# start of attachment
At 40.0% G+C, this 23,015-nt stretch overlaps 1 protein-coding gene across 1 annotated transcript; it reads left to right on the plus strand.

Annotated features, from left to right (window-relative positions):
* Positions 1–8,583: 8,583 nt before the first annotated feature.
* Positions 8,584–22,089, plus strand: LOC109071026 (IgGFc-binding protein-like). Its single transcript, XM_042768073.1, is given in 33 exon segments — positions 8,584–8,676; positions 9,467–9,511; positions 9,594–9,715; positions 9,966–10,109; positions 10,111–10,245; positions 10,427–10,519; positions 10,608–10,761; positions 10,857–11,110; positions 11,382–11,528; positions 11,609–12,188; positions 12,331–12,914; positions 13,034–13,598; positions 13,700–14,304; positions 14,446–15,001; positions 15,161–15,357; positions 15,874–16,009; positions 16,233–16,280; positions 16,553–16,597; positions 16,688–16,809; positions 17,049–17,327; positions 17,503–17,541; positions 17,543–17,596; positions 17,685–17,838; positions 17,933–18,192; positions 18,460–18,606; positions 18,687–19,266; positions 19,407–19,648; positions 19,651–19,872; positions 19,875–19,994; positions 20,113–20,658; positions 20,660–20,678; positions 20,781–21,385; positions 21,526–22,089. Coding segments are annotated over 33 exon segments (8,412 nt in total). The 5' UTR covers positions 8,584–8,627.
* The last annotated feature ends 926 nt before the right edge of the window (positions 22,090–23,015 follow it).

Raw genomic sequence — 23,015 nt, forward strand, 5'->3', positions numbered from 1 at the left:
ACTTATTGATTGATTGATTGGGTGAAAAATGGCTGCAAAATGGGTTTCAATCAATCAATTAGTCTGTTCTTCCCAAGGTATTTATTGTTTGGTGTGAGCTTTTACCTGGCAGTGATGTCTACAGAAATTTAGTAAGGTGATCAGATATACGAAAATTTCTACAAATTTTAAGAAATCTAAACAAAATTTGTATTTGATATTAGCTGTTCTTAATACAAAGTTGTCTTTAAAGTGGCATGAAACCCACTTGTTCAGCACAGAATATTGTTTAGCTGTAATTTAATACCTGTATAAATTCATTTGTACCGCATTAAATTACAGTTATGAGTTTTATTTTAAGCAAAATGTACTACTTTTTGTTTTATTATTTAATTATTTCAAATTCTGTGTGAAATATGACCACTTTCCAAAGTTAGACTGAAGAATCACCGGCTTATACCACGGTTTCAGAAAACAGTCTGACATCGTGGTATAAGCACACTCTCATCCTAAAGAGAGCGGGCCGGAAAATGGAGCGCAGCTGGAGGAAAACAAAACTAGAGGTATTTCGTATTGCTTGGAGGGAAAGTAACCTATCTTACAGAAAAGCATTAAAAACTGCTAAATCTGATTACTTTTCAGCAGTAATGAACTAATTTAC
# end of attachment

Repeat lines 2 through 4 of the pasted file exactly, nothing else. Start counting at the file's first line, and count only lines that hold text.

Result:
Annotated features, from left to right (window-relative positions):
* Positions 1–8,583: 8,583 nt before the first annotated feature.
* Positions 8,584–22,089, plus strand: LOC109071026 (IgGFc-binding protein-like). Its single transcript, XM_042768073.1, is given in 33 exon segments — positions 8,584–8,676; positions 9,467–9,511; positions 9,594–9,715; positions 9,966–10,109; positions 10,111–10,245; positions 10,427–10,519; positions 10,608–10,761; positions 10,857–11,110; positions 11,382–11,528; positions 11,609–12,188; positions 12,331–12,914; positions 13,034–13,598; positions 13,700–14,304; positions 14,446–15,001; positions 15,161–15,357; positions 15,874–16,009; positions 16,233–16,280; positions 16,553–16,597; positions 16,688–16,809; positions 17,049–17,327; positions 17,503–17,541; positions 17,543–17,596; positions 17,685–17,838; positions 17,933–18,192; positions 18,460–18,606; positions 18,687–19,266; positions 19,407–19,648; positions 19,651–19,872; positions 19,875–19,994; positions 20,113–20,658; positions 20,660–20,678; positions 20,781–21,385; positions 21,526–22,089. Coding segments are annotated over 33 exon segments (8,412 nt in total). The 5' UTR covers positions 8,584–8,627.